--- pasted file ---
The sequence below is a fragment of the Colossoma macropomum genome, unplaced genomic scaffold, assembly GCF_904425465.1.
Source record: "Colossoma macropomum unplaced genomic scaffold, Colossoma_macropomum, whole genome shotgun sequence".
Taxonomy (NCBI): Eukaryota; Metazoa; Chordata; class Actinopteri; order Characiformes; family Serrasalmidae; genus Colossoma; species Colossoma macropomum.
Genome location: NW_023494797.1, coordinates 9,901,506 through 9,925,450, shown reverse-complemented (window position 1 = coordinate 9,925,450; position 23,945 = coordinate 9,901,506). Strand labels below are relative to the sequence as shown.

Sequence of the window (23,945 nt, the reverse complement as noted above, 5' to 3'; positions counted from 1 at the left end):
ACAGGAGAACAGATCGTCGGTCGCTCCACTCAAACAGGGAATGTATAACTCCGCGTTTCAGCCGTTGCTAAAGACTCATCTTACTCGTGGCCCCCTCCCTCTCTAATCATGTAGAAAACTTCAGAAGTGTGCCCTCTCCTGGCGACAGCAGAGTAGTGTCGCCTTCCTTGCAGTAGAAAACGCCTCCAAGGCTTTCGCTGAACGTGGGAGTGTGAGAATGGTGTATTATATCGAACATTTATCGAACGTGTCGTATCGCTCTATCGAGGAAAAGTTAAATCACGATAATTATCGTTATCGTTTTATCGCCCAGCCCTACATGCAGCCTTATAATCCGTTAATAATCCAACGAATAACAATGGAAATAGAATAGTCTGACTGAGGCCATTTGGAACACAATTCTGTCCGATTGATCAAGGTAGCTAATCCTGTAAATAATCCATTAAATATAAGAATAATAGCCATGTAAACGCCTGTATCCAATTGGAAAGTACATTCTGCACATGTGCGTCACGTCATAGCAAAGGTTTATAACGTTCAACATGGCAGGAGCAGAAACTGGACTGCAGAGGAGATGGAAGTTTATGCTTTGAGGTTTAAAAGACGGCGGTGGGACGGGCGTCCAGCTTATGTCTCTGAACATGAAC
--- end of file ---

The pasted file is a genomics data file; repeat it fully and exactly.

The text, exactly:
The sequence below is a fragment of the Colossoma macropomum genome, unplaced genomic scaffold, assembly GCF_904425465.1.
Source record: "Colossoma macropomum unplaced genomic scaffold, Colossoma_macropomum, whole genome shotgun sequence".
Taxonomy (NCBI): Eukaryota; Metazoa; Chordata; class Actinopteri; order Characiformes; family Serrasalmidae; genus Colossoma; species Colossoma macropomum.
Genome location: NW_023494797.1, coordinates 9,901,506 through 9,925,450, shown reverse-complemented (window position 1 = coordinate 9,925,450; position 23,945 = coordinate 9,901,506). Strand labels below are relative to the sequence as shown.

Sequence of the window (23,945 nt, the reverse complement as noted above, 5' to 3'; positions counted from 1 at the left end):
ACAGGAGAACAGATCGTCGGTCGCTCCACTCAAACAGGGAATGTATAACTCCGCGTTTCAGCCGTTGCTAAAGACTCATCTTACTCGTGGCCCCCTCCCTCTCTAATCATGTAGAAAACTTCAGAAGTGTGCCCTCTCCTGGCGACAGCAGAGTAGTGTCGCCTTCCTTGCAGTAGAAAACGCCTCCAAGGCTTTCGCTGAACGTGGGAGTGTGAGAATGGTGTATTATATCGAACATTTATCGAACGTGTCGTATCGCTCTATCGAGGAAAAGTTAAATCACGATAATTATCGTTATCGTTTTATCGCCCAGCCCTACATGCAGCCTTATAATCCGTTAATAATCCAACGAATAACAATGGAAATAGAATAGTCTGACTGAGGCCATTTGGAACACAATTCTGTCCGATTGATCAAGGTAGCTAATCCTGTAAATAATCCATTAAATATAAGAATAATAGCCATGTAAACGCCTGTATCCAATTGGAAAGTACATTCTGCACATGTGCGTCACGTCATAGCAAAGGTTTATAACGTTCAACATGGCAGGAGCAGAAACTGGACTGCAGAGGAGATGGAAGTTTATGCTTTGAGGTTTAAAAGACGGCGGTGGGACGGGCGTCCAGCTTATGTCTCTGAACATGAAC